Closed Bug 445677 Opened 13 years ago Closed 11 years ago
optimization for text attributes offsets (do not look into embedded characters)
spun off bug 345759 comment #159, 345759 comment #161 Should it stop early even when things are equal, but we get past the original end's node? Do we need to walk the whole subtree each time? Or if something has an embedded object character can we not walk into that?
I'm sure we don't need to walk into the subtrees for embedded object chars, because the accessible for that needs to specify it's own text attributes anyway. What I would do is, for abc*def if abc and def use the same attributes, treat the whole thing as one range. Don't look inside the *. if abc and def use diferent attributes, then you probably can just include it as part of the abc range. However you may want something more complex in that situation. It might be good to ask the screen reader developers on that one.
For embedded object chars, just do what's simplest in the code. They can be part of an adjacent range. The AT will need to look inside of it anyway, if there is an accessible text child, to get the attributes for the text it represents. Each accessible text exposes the complete set of attributes necessary to understand it.
Going forwards will be easy. Going backwards: Using GetPreviousSibling() is bad because O(n) in loop for GetPreviousSibling() will be O(n^2). Instead: 1. Transform offset to accessible 2. As you go forward from there until current node, just keep track of which child was the last one with different text attributes, and the start offset for it. That will be the new start offset when the loop is finished. Right?
For #1, I mean startOffset that was passed in.
As a general rule: 1. Each text accessible can be processed without looking up the ancestor chain 2. It is ok if an embedded object char with different text attributes in descendants can just correct that in the descendants themselves. The original text with the embedded char can just ignore the details of the descendants. NVDA says they are fine with this. We should talk to other screen reader vendors to make sure. (If it isn't it won't be hard to change later. If we ever need to change #2 and we wanted to break the range on embedded object chars with a difference in the subtree, then we'd need to walk the subtree in just that case. We'd probably create something like PRBool IsConsistentlyFormatted(nsIAccessible *aStartSubtree, nsTextComparer *aComparer) or something like that. If PR_TRUE we wouldn't need to break the range, otherwise we would.)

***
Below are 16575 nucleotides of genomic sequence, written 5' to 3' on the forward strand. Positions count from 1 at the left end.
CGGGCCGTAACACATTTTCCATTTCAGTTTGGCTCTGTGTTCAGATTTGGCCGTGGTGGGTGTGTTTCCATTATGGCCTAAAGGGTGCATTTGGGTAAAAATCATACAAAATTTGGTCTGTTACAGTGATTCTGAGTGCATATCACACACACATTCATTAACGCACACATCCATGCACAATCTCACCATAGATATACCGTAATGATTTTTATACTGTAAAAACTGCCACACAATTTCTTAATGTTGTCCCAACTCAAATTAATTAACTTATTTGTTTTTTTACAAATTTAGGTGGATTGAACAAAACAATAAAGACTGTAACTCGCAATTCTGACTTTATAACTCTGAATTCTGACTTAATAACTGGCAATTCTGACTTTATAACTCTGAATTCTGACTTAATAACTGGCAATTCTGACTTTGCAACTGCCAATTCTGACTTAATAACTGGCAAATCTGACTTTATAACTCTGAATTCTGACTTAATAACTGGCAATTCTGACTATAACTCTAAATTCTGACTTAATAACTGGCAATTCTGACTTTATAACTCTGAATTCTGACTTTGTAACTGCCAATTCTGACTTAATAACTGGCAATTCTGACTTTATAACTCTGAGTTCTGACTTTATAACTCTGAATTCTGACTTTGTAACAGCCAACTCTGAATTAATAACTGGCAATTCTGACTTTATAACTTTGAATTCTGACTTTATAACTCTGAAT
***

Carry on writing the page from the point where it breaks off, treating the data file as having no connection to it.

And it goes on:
(In reply to comment #0) > spun off bug 345759 comment #159, 345759 comment #161 > > Should it stop early even when things are equal, but we get past the original > end's node? I don't remember where but that was fixed. > Do we need to walk the whole subtree each time? Or if something has an embedded > object character can we not walk into that? changing bug summary for this item
Summary: optimization for text attributes offsets → optimization for text attributes offsets (do not look into embedded characters)
Assignee: nobody → surkov.alexander
Status: NEW → ASSIGNED
Comment on attachment 446947 [details] [diff] [review] patch I think it's worth to take this patch not depending on performance tests from Orca. Here we started an accessible tree traversal instead a DOM tree to find text attributes and this won't be changed if algorithm is modified in the end, we'll just change its implementation slightly.
Comment on attachment 446947 [details] [diff] [review] patch >+ // 1. Get attribute and its ranges each after other. Correction: + // 1. Get each attribute and its ranges one after another. Very nice, thanks! r=me
Attachment #446947 - Flags: review?(marco.zehe) → review+
landed on 1.9.3 with Marco's comment - http://hg.mozilla.org/mozilla-central/rev/537743b069d0
Status: ASSIGNED → RESOLVED
Closed: 11 years ago
Resolution: --- → FIXED
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